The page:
Many Jamaicans have been given the opportunity to have their spouse or a close relative who is a United States of America (USA) citizen or Lawful Permanent Resident (LPR), popularly referred to as a green card holder, make an application on their behalf for a green card with the United States Citizenship and Immigration Services (USCIS).
Usually once the application process is completed and approved by the USCIS office a green card is issued to the beneficiary within a month of arriving into the USA and that beneficiary now has an LPR status.
A beneficiary issued with a green card must preserve their LPR status for at least five years before being eligible to make an application for USA citizenship. To make a citizenship application that person must also be resident and physically present in the USA for no less than two and a half (2 ½) years immediately preceding the presentation of the application.
However, preserving the LPR status and remaining in the USA for the required period can be difficult because of job obligations, business opportunities, spousal obligations, a sick parent or caring for a minor child, to name a few.
These obligations can cause a person with LPR status to be outside of the USA for lengthy periods per year, which puts them at risk of being deemed by USA authorities as having “abandoned” their green card.
This is particularly so where there are multiple prolonged absences from the USA or after being given a prior warning by a USA Customs and Border Protection (CBP) officer at a USA airport or border.
SIX MONTHS’ RULE
There are many myths about how long an LPR can stay outside of the USA before their LPR status is considered to be at risk. However, the general rule is that a person who holds LPR status and take trips outside the USA that are not “temporary” can lose that status.
Unfortunately, there is no specific definition given for the meaning of “temporary”. However, immigration practice has developed what is commonly referred to as the six months’ rule. This rule states that a green card holder, if he or she has been abroad for less than 180 days, is not required to apply to CBP for “admission. In other words the CBP officer will generally ask no questions of a green card holder who has been outside of the USA for less than six (6) months.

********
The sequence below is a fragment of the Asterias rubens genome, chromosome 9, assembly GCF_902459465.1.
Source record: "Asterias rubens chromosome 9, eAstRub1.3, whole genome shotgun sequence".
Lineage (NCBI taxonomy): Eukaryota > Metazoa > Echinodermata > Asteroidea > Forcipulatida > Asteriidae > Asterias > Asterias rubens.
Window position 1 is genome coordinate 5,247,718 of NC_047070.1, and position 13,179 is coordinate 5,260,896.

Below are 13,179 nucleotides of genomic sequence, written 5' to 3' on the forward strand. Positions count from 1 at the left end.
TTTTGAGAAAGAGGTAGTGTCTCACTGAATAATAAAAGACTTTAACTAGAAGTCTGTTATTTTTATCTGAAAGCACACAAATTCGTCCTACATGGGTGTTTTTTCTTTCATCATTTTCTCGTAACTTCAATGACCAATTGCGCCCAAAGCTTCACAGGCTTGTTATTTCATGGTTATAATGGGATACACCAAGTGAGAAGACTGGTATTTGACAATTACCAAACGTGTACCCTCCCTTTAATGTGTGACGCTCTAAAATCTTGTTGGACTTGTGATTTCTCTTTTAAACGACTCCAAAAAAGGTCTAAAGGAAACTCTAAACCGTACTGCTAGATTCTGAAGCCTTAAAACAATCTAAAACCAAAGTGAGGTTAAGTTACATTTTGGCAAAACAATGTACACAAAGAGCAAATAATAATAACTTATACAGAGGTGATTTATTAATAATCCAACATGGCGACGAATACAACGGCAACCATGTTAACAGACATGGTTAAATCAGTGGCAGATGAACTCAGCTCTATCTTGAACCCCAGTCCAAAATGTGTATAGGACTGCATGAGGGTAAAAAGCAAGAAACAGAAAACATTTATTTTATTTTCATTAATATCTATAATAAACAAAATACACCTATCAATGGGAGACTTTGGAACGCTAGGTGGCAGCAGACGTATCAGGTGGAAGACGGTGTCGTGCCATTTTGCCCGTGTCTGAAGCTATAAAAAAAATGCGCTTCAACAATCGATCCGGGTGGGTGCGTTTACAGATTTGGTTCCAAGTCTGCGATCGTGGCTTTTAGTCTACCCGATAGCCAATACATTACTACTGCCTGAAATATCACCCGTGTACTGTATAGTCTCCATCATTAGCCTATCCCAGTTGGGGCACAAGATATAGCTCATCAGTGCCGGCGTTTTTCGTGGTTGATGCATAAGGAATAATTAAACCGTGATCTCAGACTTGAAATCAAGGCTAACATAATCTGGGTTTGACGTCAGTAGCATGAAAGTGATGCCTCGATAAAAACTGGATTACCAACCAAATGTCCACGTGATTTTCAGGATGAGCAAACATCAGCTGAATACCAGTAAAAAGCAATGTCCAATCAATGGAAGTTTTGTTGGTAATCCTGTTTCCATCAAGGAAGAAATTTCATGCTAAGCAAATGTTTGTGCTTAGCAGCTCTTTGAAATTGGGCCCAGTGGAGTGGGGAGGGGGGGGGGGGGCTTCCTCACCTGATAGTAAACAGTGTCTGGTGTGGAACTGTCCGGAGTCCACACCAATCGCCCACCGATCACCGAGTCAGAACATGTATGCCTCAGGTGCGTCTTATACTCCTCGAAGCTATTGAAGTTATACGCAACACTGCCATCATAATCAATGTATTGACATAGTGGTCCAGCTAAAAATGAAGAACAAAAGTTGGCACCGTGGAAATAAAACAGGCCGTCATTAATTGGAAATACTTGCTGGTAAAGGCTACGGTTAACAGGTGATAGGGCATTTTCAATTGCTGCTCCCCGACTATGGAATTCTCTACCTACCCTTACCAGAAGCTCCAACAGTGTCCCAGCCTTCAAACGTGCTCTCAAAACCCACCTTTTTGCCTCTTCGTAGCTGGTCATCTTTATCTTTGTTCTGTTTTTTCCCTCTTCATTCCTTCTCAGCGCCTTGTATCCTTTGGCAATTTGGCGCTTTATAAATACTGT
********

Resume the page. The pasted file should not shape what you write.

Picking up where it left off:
The six months’ rule, however, is only one consideration and by itself may not be enough to determine whether the stay outside the USA was “temporary”.
For example, a person with LPR status who travels to Jamaica because of family commitments or a job and reside there but is careful to enter the USA for short periods every five (5) months, may nevertheless be considered to have abandoned his or her green card in spite of maintaining every trip to Jamaica under six months. This is because the determination of whether an LPR’s status is maintained is subject to the discretion of the CBP.
A CBP officer may determine a prolonged period of absence from the USA to only be “temporary” where a “continuous uninterrupted intention to return” to the USA can be demonstrated.
Since it may be difficult for a CBP officer to determine the true intent of the LPR holder other considerations such as the strength of their ties in the USA versus their ties abroad may be considered.
These are a few questions, among others, a CBP officer may ask upon arrival at a USA airport or border to make that determination:
* Where have you been outside the USA?
* For how long?
* What were you doing there?
* Why are you coming to the USA now?
* What ties do you maintain in the USA during your absence?
* Where do you own or rent property in the USA?
* If you own or rent property in the USA, do you have access to it and are your belongings in it, or have you rented it out to somebody else?
* Where do you work or go to school in the USA?
* Do you have close relatives in the USA?
* Where do you maintain your key assets (eg, bank accounts, credit card accounts, cars, insurance)?
* Do you file income taxes each year in the USA?
* Do you have a valid USA driver’s licence?
A green card holder who is outside the USA for prolonged periods upon entering the USA should always be prepared with supporting evidence to answer the above and other related questions that a CBP officer may ask as the burden is on them to show they are entitled to be admitted.
While physical presence in the USA for most of the year is the best way to protect the LPR status, this may not be possible. If so, an LPR may have to consider making an application to USCIS for a re-entry permit if:
(a) likely to be abroad for one year or more;
(b) likely to be abroad for more than six months continuously for two or more years; or
(c) have already received a warning by CBP that they are at risk of abandonment.
This application should be made by the LPR while in the USA and prior to the intended prolonged trip outside of the USA.
A re-entry permit is usually valid for up to two years but there is no guarantee that a permit holder will be able to enter the USA if their stay abroad was for a different purpose than what was initially stated in the application for re-entry.
A permit holder must therefore always be prepared to provide evidence that accord with the purpose initially given for their prolonged stay outside the USA upon request from a CBP officer at the point of entry at a USA airport or border.
Venice Williams-Gordon is an attorney-at-law. She can be contacted at vwilliams@ lswlegal.com .